So, the poll has run for a sufficent time to get useful data.  So here we go.

As a group, readers want

  • an adventure
  • for newbies
  • that can be run at cons.

So my first take on this is that the characters are junior magi in a covenant which is threatened with annihilation, and they lead a group of emigrees to a new spot.

I’ll be working on this over at and bloggin as I develop it at each step.


6 replies on “A rough idea of the poll’s outcome

  1. Pre-Gens or let people submit characters for approval ?

    Reward Points from Atlas for a freebie book or some such?
    Yeah , i know this is rarely profitable or translates into increased sales.

    What about letting teams submit a covenant they design?
    Obviously need a few restrictions on all the book options
    so that GMs have time to cope.


    1. Pregens. This is for people who have not played before, to play at cons. When I’m done they will have set PCs, because by setting the PCs I can show them features of the magic system, and the game more generally. Sure it’s a railroad, but it’s a con game; it’s not about you starting a saga. That can happen, if you like, and if you have a home group and want to run it, you can adapt it, but the basics are going to be that you get 6 characters, and each has two scenes in which they are the spotlight character.

      You will get a fully written character sheet, but these will never be handed to the players at a con. The Ars sheet is insanely difficult for new players to grasp. Instead, after doing the main sheet, I’ll be doing abrreviated derived sheets, and I’ll be doing a spell menu for each magus.

      And I won’t be using Latin terms for the Arts, either. They’ll be mentioned on the sheet, but the sheet will be in English throughout. The spell descriptions will say “Create Fire”, not Creo Ignem, not CrIg.

      People voted for intro: this is how I’m doing intro.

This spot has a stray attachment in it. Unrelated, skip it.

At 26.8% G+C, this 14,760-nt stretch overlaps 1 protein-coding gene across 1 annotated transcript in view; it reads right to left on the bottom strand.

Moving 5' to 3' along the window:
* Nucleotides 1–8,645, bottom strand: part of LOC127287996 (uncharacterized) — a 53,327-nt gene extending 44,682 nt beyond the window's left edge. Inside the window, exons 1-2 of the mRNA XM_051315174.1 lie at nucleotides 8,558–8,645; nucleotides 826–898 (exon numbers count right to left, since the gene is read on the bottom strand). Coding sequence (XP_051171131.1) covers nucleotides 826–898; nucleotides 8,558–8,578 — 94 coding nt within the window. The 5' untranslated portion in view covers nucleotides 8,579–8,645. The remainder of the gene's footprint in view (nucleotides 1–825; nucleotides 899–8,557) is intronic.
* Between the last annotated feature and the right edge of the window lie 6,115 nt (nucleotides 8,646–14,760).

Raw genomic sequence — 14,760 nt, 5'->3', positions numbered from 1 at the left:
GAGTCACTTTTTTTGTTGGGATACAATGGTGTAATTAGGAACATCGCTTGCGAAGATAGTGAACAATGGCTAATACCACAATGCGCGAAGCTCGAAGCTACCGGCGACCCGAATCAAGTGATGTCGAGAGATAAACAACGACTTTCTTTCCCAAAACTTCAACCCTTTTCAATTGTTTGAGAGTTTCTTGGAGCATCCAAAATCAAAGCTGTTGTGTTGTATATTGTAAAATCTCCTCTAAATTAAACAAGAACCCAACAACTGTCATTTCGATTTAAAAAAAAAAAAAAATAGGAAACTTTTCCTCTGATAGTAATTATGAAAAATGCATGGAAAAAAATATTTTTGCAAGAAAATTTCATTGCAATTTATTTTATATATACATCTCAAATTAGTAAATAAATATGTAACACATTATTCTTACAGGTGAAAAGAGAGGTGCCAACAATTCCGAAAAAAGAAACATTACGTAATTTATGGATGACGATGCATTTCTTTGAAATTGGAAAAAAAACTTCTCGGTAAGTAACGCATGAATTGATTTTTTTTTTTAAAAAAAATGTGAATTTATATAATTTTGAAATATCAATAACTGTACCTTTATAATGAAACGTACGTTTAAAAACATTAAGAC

As to Atlas giving prizes and that kind of thing – I have no control over what Atlas does. There are already some intro demos on the webpage for the Atlas demonstration team; I’ve even run some of them at GenConOz. They have a promo point system, but I can’t structure this project around them giving benefits to people, because I have no control over that.


    1. Ben, I’m not asking for money for this, so what’s the advantage of a patronage system? I can see the point of a patronage book for, say “Ars Magica : Ancient Egypt” or “Ars Magica : China” because those would be massive undertakings and the authors involved would need to be paid. In my case though, all I’d need would be reimbursement for the cost of art used, and who knows, I might be able to get someone to do my maps for free.

      By the way, Ben: I’d really like you to share your experiences with the guys on The Stockade blog. It’s for Australian indie game designers.


      1. I’ll go hunt it down, I’m always looking for that sort of community.

        I still think a patronage set up would be good, because then we could get a polished layout and compensate artists, and really create a sort of “gateway” scenario that draws people in to check things out further. That’s worth doing well.



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